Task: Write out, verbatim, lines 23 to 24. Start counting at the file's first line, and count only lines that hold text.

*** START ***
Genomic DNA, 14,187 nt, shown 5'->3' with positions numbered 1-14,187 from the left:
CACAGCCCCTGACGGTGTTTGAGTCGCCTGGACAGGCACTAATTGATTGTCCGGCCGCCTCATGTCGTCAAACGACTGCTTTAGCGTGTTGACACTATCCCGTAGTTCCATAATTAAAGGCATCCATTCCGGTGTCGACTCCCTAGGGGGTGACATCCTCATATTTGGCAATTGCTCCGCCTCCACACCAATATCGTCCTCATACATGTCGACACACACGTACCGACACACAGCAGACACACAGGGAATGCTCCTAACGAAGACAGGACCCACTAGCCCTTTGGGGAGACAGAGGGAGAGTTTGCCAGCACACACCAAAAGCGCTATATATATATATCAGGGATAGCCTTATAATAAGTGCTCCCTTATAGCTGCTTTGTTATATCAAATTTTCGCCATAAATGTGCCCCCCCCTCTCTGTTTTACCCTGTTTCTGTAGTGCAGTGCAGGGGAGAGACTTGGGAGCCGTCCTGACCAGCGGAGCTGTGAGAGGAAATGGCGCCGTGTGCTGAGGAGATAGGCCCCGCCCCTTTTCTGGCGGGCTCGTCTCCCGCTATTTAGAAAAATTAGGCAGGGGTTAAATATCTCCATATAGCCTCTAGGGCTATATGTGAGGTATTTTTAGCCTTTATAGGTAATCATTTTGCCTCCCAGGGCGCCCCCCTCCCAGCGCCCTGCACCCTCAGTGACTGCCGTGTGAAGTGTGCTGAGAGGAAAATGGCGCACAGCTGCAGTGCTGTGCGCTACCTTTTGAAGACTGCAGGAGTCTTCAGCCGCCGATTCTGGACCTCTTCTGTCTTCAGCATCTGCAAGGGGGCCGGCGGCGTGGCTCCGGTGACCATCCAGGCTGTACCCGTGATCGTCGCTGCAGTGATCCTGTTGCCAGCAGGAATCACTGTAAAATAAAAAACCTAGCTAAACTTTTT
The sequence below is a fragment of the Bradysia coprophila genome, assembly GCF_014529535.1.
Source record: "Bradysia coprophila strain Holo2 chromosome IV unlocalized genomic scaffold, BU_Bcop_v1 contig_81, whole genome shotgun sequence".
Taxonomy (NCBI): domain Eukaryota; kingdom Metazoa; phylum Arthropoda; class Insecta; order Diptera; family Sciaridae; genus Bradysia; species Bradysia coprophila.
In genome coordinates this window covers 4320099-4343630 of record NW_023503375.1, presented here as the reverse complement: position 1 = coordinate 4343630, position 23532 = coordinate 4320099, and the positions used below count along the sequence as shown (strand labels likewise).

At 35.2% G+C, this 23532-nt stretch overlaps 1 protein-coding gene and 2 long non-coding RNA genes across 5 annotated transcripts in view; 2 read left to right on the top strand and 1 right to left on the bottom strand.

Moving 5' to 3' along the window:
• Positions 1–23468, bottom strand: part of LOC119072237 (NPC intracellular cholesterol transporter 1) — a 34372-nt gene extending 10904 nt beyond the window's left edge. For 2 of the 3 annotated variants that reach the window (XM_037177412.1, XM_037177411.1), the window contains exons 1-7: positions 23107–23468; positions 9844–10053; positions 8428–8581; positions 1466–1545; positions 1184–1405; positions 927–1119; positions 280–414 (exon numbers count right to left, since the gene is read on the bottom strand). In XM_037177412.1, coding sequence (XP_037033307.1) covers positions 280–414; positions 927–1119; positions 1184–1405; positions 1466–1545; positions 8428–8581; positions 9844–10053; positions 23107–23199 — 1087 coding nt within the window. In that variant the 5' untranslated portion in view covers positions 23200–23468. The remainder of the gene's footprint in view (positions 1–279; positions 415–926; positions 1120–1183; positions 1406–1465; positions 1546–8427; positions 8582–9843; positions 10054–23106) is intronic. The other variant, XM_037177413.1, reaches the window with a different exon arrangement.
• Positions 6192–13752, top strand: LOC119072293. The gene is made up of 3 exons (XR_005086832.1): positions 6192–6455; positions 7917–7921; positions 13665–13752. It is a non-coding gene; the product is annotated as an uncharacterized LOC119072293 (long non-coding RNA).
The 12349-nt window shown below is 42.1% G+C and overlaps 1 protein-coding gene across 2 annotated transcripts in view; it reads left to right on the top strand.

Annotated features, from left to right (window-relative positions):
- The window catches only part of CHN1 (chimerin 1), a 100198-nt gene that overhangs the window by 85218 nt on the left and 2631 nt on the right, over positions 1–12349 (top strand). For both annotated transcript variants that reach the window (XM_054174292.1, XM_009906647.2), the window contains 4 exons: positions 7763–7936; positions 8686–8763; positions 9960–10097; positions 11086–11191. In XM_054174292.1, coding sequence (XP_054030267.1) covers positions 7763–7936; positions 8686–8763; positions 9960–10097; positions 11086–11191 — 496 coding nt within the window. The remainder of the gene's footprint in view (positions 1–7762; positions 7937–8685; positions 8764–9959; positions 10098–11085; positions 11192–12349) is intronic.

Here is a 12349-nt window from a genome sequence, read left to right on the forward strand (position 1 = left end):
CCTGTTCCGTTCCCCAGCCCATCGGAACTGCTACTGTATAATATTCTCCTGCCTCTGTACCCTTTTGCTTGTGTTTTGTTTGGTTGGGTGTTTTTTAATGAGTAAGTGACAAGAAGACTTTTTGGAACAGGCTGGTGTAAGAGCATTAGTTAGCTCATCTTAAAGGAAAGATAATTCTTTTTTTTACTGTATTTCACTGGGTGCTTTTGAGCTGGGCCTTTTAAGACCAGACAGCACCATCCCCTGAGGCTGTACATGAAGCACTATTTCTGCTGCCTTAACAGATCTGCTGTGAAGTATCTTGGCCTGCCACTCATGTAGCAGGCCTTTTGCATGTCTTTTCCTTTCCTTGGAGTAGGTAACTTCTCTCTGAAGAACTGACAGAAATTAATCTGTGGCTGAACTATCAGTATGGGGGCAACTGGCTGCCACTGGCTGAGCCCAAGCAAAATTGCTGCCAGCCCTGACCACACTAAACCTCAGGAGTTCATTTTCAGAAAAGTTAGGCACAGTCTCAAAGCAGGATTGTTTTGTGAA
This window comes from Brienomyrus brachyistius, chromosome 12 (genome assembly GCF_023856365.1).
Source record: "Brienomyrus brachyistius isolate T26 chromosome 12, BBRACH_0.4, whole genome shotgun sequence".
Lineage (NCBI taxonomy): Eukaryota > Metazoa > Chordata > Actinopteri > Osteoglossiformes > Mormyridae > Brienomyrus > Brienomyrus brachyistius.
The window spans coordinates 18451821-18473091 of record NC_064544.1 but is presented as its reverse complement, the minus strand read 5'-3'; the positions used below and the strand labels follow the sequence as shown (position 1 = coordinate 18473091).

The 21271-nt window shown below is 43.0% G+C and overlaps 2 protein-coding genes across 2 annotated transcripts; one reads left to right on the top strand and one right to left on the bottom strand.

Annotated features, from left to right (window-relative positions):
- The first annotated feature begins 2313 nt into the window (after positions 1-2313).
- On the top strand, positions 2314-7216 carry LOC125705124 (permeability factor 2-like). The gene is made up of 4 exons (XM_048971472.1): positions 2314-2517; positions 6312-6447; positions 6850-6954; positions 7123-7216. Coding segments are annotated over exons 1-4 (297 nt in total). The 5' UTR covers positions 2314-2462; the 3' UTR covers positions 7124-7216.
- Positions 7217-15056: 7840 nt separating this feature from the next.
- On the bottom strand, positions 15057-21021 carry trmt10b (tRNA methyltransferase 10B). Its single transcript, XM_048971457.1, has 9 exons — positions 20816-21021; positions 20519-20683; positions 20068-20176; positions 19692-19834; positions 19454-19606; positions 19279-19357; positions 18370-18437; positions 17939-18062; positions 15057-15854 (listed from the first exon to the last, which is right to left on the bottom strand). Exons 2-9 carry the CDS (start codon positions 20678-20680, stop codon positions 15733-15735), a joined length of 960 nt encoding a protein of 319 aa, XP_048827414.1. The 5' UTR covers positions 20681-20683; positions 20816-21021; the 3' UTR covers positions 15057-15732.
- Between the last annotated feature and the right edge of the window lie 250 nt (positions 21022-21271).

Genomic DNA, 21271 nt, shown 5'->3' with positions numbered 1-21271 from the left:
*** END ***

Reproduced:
- On the top strand, positions 2314-7216 carry LOC125705124 (permeability factor 2-like). The gene is made up of 4 exons (XM_048971472.1): positions 2314-2517; positions 6312-6447; positions 6850-6954; positions 7123-7216. Coding segments are annotated over exons 1-4 (297 nt in total). The 5' UTR covers positions 2314-2462; the 3' UTR covers positions 7124-7216.
- Positions 7217-15056: 7840 nt separating this feature from the next.